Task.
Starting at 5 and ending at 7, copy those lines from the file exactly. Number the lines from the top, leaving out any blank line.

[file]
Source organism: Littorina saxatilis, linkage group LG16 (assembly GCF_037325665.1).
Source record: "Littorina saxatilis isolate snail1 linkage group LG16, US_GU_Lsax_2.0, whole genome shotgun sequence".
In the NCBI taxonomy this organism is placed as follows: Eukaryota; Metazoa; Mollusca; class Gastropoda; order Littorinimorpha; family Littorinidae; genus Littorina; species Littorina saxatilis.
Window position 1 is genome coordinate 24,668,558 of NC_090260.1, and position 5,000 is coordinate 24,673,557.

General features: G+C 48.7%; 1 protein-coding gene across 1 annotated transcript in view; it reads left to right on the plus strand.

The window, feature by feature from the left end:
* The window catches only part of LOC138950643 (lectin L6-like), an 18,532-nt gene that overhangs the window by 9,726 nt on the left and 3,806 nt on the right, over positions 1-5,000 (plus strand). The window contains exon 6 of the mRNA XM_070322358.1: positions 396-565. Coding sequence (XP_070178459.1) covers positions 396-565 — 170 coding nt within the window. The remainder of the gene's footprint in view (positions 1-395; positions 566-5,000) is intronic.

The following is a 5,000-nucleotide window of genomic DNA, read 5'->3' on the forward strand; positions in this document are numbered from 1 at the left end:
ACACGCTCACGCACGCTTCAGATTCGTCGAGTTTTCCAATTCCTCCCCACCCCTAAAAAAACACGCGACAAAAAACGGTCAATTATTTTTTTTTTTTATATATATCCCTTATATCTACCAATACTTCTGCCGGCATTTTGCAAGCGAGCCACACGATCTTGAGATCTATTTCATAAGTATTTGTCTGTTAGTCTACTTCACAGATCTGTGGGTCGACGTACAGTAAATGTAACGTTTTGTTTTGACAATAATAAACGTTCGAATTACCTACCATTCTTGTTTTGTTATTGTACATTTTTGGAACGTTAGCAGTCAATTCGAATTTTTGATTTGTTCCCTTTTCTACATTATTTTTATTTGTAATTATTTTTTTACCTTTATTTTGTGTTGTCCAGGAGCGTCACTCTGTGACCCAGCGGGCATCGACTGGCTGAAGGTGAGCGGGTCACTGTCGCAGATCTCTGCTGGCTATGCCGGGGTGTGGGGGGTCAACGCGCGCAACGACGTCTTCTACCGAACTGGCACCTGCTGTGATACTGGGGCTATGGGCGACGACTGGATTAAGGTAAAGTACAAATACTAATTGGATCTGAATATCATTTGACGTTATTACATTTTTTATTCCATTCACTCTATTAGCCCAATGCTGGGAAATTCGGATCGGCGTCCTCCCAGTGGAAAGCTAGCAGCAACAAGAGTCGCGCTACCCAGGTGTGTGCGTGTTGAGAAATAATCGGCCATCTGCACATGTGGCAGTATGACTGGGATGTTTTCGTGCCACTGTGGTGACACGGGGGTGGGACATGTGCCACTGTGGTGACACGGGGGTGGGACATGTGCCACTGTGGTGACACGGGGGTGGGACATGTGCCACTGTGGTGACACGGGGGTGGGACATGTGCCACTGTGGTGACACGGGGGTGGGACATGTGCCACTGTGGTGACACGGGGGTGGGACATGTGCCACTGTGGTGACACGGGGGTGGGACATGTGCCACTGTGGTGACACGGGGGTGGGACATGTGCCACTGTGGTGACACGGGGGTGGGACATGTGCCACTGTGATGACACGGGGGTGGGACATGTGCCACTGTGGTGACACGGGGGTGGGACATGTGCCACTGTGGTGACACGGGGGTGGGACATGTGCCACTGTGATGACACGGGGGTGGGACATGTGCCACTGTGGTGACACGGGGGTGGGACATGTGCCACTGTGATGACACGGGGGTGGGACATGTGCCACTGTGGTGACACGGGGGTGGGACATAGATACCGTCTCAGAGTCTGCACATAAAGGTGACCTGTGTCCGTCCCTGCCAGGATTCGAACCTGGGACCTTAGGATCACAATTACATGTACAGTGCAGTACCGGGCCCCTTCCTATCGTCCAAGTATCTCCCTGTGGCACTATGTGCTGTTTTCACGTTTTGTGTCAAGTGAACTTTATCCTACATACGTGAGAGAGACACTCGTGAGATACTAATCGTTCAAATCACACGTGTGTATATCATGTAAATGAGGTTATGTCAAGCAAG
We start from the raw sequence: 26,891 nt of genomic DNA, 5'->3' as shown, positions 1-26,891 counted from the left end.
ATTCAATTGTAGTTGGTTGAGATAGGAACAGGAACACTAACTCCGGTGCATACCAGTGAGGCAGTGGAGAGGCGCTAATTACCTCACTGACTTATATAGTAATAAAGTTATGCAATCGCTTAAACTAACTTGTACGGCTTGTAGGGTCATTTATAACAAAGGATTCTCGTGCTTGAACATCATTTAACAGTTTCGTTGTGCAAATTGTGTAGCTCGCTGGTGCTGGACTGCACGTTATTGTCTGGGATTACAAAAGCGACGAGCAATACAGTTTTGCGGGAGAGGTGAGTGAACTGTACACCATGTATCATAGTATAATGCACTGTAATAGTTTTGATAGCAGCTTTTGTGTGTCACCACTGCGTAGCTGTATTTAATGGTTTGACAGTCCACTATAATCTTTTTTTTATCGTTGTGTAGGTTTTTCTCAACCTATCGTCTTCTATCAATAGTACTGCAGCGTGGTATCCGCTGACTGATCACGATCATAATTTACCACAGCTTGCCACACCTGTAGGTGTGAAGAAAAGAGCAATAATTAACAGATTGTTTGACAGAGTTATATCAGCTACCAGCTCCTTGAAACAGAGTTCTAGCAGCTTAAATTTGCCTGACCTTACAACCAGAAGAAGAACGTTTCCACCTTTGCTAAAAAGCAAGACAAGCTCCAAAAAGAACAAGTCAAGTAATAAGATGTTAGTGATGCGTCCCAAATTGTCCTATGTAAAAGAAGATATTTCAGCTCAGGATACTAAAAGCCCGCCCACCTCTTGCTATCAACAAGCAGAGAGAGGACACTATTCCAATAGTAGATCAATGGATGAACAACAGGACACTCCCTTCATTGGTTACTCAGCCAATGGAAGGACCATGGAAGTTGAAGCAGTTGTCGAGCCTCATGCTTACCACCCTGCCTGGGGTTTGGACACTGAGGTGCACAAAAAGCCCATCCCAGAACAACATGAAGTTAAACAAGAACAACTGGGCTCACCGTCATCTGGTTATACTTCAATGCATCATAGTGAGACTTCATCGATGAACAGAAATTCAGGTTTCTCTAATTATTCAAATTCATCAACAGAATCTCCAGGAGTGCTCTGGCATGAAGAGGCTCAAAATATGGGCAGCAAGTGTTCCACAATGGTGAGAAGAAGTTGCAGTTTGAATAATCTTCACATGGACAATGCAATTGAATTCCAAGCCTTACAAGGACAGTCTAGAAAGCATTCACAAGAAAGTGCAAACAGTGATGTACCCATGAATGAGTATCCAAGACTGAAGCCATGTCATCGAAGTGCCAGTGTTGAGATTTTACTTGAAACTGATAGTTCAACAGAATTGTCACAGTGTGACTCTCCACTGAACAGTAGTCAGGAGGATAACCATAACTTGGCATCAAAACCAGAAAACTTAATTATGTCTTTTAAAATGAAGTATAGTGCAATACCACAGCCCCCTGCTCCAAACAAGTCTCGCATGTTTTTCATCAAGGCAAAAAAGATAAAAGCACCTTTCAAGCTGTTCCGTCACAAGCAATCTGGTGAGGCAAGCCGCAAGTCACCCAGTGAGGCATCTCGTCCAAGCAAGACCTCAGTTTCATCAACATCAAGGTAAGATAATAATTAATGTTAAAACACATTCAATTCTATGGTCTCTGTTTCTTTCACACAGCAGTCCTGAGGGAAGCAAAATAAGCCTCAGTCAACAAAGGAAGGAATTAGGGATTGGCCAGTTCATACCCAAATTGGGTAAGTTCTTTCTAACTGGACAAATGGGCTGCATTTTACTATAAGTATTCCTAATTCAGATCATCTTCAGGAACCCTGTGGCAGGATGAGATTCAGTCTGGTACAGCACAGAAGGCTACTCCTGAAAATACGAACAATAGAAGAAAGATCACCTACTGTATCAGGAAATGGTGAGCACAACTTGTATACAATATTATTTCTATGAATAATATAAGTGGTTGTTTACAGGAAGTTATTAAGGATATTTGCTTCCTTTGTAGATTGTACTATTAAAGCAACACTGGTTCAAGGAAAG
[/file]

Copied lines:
General features: G+C 48.7%; 1 protein-coding gene across 1 annotated transcript in view; it reads left to right on the plus strand.

The window, feature by feature from the left end:
* The window catches only part of LOC138950643 (lectin L6-like), an 18,532-nt gene that overhangs the window by 9,726 nt on the left and 3,806 nt on the right, over positions 1-5,000 (plus strand). The window contains exon 6 of the mRNA XM_070322358.1: positions 396-565. Coding sequence (XP_070178459.1) covers positions 396-565 — 170 coding nt within the window. The remainder of the gene's footprint in view (positions 1-395; positions 566-5,000) is intronic.